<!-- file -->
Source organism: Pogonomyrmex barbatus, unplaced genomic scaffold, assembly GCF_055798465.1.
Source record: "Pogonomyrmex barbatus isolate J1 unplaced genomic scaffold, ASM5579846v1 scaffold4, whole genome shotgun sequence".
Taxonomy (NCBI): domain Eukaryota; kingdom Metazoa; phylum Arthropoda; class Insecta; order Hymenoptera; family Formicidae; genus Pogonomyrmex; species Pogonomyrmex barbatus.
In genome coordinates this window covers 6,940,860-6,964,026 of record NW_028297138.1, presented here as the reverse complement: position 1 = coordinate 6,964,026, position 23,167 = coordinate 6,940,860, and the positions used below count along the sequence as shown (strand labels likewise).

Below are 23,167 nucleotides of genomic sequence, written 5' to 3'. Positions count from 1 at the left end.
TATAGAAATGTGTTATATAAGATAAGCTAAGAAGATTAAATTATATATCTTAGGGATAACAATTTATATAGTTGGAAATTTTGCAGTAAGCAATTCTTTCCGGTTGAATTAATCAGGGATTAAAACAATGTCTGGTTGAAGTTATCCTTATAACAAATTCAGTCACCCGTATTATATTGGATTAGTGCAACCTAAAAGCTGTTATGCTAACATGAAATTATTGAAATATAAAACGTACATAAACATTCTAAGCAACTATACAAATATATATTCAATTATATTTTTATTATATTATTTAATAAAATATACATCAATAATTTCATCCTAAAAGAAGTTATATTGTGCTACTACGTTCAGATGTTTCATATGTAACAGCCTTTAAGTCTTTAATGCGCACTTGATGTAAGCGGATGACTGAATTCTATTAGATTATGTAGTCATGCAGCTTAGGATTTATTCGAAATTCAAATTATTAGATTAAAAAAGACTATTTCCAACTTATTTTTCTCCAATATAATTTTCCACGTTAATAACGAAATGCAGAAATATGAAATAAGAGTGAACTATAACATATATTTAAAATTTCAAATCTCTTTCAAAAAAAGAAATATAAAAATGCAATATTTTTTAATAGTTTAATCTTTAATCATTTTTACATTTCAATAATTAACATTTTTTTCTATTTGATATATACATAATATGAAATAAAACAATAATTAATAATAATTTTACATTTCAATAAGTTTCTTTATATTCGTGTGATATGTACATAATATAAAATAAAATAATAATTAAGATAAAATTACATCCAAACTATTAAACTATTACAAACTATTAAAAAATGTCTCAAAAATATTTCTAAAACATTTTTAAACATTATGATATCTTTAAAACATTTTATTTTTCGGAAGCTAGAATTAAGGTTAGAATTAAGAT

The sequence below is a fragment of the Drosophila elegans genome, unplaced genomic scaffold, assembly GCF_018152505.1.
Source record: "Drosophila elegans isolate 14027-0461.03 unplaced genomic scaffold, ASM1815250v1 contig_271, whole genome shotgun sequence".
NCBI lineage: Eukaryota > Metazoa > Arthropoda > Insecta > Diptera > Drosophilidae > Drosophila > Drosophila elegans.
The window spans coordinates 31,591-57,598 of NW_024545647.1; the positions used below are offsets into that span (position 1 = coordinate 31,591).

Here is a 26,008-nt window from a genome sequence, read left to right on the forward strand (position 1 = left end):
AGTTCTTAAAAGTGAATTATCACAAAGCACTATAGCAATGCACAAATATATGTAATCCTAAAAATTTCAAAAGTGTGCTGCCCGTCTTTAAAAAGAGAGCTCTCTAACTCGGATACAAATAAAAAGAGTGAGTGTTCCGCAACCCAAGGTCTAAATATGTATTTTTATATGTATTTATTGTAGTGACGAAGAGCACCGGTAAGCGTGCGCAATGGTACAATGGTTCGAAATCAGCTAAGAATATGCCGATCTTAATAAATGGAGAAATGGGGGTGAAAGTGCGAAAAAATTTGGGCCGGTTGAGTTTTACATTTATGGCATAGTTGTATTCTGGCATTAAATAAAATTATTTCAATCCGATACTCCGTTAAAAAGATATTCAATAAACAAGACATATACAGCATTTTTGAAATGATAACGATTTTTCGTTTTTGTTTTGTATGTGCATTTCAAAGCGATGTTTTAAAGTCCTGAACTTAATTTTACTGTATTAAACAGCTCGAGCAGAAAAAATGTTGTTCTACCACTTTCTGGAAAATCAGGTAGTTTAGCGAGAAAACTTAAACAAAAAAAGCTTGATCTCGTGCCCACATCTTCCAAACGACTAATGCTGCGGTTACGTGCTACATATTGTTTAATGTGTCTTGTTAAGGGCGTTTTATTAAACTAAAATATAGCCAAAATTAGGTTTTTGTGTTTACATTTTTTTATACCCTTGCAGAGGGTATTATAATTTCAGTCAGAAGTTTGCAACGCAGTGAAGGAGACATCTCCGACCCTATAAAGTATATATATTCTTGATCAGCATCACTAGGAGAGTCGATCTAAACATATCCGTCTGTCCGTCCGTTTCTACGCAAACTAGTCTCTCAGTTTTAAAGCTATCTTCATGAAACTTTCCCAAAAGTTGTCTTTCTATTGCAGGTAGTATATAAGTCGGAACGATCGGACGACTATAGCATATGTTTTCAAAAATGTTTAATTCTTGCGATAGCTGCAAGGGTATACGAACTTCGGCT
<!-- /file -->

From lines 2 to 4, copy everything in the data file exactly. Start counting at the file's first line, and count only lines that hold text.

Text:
Source record: "Pogonomyrmex barbatus isolate J1 unplaced genomic scaffold, ASM5579846v1 scaffold4, whole genome shotgun sequence".
Taxonomy (NCBI): domain Eukaryota; kingdom Metazoa; phylum Arthropoda; class Insecta; order Hymenoptera; family Formicidae; genus Pogonomyrmex; species Pogonomyrmex barbatus.
In genome coordinates this window covers 6,940,860-6,964,026 of record NW_028297138.1, presented here as the reverse complement: position 1 = coordinate 6,964,026, position 23,167 = coordinate 6,940,860, and the positions used below count along the sequence as shown (strand labels likewise).